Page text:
Portola Hotel & Spa
19 - 20 August 2016
Lot 144

1965 Ferrari 275 GTS


$1,500,000 - $1,750,000 USD | Not Sold

United States | Monterey, California



Chassis No.
Engine No.
  • Originally delivered to American racing driver Bob Grossman
  • Former long-term ownership by an FCA charter member and past president
  • Matching-numbers engine
  • Recent engine rebuild by Gran Touring Classics
  • One of only 200 produced

260 bhp, 3,286 cc V-12 engine with three Weber twin-choke carburetors, five-speed manual transaxle, independent front and rear suspension with unequal length A-arms and coil springs, and four-wheel hydraulic disc brakes. Wheelbase: 94.5 in.

Please note that this vehicle is titled as a 1966. Please note that Internet bidding is not available for this lot. Interested parties that are unable to attend the sale may register to bid by telephone or place a commission bid online at


Ferrari’s 275 GTS, intended as a replacement for the 250 GT Series II Cabriolet, premiered alongside its closed sibling, the 275 GTB, at the 1964 Paris Auto Show. While both cars looked remarkably different on the outside, they both bore similar 3.3-litre Colombo V-12s, chassis, and suspensions underneath. The 275 GTS was largely intended for the American market, as Ferrari convertibles had sold well in climates like California and Florida, where the attractiveness and marketability of a high-performance grand touring cabriolet had long been established.

While the 275 GTB’s bodywork was crafted just a short distance away from Ferrari, at Scaglietti’s facilities in Modena, the bodywork for the GTS was designed and constructed by Pininfarina at its facilities in Turin, and the car’s overall design was one of sporting elegance. Its smooth and more understated lines are handsome and display an air of sophistication, discreetly hiding the race-derived V-12 that sits under the hood. The interior displayed the same personality, yet it was perhaps more luxurious than earlier Ferraris. It still retained both a Nardi wood-trimmed steering wheel and a gated shifter—traits that would link it with its more performance-oriented siblings. One notable difference between the coupé and the spider, other than the bodywork, is the GTS’s less heavily bolstered, albeit very comfortable, seats, which were trimmed in the traditional Connolly leather.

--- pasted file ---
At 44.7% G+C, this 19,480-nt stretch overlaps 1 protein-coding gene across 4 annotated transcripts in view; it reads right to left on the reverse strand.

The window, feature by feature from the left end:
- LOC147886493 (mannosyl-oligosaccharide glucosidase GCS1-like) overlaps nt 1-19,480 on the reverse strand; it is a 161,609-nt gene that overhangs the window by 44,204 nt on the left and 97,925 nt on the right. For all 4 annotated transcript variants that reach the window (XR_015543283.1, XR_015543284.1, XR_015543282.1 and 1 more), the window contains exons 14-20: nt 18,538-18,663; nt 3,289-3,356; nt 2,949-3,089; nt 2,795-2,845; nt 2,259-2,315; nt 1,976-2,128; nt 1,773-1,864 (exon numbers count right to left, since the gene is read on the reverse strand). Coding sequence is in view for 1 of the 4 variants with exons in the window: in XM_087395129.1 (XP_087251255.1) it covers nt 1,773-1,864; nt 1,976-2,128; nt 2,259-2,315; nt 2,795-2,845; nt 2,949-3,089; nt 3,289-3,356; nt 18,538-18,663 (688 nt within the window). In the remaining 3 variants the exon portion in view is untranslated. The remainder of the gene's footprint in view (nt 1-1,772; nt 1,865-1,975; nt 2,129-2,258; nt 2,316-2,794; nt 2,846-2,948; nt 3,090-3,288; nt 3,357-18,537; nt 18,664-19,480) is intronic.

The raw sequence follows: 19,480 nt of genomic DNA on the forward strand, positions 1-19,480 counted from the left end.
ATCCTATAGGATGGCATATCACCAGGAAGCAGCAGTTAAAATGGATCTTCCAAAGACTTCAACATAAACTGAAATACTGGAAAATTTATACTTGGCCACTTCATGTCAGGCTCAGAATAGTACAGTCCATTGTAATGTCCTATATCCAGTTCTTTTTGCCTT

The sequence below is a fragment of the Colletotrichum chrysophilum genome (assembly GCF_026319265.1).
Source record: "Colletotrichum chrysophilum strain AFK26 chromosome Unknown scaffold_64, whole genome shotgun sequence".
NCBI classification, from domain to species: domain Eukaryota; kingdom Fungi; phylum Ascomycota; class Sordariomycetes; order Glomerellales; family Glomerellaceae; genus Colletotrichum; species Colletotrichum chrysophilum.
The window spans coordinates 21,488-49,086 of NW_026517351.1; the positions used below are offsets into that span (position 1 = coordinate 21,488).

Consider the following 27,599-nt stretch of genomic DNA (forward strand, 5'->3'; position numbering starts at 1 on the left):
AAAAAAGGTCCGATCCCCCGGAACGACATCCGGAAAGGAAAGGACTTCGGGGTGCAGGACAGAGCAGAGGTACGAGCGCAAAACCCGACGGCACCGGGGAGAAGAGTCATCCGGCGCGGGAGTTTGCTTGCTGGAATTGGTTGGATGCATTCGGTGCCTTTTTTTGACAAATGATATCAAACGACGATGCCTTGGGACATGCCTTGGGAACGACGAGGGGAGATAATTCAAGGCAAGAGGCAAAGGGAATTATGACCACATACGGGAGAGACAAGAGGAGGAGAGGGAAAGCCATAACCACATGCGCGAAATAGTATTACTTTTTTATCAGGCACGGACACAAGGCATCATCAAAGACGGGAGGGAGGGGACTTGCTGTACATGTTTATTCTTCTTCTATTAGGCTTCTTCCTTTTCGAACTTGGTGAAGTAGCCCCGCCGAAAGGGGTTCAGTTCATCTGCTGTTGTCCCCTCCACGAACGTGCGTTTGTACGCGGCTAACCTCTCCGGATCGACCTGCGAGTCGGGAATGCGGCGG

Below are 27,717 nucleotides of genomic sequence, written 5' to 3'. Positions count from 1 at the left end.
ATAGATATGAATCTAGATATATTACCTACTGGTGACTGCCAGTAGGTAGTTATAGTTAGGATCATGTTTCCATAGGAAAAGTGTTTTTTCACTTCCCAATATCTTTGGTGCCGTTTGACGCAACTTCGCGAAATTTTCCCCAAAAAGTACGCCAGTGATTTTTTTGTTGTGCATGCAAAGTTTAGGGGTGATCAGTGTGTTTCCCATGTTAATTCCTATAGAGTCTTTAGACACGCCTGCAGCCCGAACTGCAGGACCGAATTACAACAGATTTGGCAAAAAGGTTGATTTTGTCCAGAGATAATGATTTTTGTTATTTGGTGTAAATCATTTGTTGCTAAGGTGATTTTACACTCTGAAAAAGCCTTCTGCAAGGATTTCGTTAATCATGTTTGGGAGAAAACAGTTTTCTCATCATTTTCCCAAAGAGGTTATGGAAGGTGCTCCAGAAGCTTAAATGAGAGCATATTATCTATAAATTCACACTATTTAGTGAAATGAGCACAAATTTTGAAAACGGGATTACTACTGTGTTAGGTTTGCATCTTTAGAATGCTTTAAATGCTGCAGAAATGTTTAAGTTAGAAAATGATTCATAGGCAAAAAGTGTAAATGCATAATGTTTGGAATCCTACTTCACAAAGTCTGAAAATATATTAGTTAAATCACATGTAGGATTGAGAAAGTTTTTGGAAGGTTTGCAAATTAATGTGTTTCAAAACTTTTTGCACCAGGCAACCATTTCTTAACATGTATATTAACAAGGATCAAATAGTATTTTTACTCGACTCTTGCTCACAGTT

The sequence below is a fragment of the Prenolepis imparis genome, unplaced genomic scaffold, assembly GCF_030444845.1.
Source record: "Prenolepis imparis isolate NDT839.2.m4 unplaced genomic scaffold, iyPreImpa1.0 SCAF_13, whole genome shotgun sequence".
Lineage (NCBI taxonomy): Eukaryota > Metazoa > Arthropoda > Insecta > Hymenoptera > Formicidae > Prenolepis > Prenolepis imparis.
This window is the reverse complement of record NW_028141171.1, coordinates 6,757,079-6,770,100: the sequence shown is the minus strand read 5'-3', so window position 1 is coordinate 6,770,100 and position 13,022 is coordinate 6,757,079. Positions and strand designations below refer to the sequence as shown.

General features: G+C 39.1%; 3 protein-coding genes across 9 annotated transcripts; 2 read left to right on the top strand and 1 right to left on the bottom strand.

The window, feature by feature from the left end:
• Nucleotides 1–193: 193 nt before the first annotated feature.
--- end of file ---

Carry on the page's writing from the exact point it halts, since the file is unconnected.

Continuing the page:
Even though the 275 GTB was perceived by many to be the more aggressive of the two, as it was better suited to high-performance driving thanks to its fixed roof, the 275 GTS was certainly no slouch. Road & Track raved about the 275 GTS in its road test, which was included in the September 1966 issue, commenting that “with the top down, all the extraneous noises disappear and one simply exults in the purr from those beautiful tailpipes. Sheer ecstasy.” All told, only 200 examples were produced, which was equal to less than half the 275 GTBs produced.


The car offered here, chassis number 07331, was originally delivered in Italy to the renowned American racing driver and Ferrari importer Bob Grossman, finished in Verde Scuro over Arancia. After some time in Grossman’s fleet, it was sold by a gentleman in Missouri to Lonney D. Getlin of Pensacola, Florida. Subsequently, it passed in 1972 to Charles Raymond Dobens of Pompano Beach, then through a dealer in Atlanta to several short-term owners in the South. In 1990, it was acquired from W.M. Hall of Jacksonville, Florida, by Michael Dichiaro of New Rochelle, New York.

Between 1995 and 2000, the 275 GTS was restored to its present appearance by the noted specialists at Automotive Restorations, Inc. of Stratford, Connecticut, for then-owner Henry Miller, including being refinished in the traditional color scheme of Rosso Corsa with tan leather. It was then sold in 2001 to Michael Westrick of Fort Wayne, Indiana, who in 2002 drove it on the Cavallino Classic Tour in Palm Beach.

Subsequently, in 2003, the car was acquired by a charter member and past president of the Ferrari Club of America, and a longtime connoisseur of the finest Maranello products. Of the 40 Ferraris that passed through his hands over the years, including a 250 LM and 166 MM, he described this car as being “the most enjoyable street Ferrari of them all.” While in his loving ownership, the car was carefully maintained and looked after, as well as being enthusiastically driven; it participated in the Highland Classic rally in North Carolina and was also taken out many times for weekend cruising. In January 2006, it was driven to the XV Palm Beach Cavallino Classic, where it was proudly parked in the paddock.

The current owner acquired the car in 2013, and in his ownership submitted it to Norbert Hofer of the well-known Gran Touring Classics in Long Beach, California. It has undergone a complete engine rebuild, including rebuilding of the carburetors, as well as extensive mechanical servicing, installation of new exhaust, rebuilding of the radio, and new tires, and is offered with a partial original tool set and partial set of books.

This is an ideal dual-purpose Ferrari that is as suitable for summer drives on Long Island, or whisking its way through the mountains, as it is for springtime jaunts across France, with only a passenger, a pair of suitcases, and the snarl of the V-12 as good company. It is sheer ecstasy – then as now.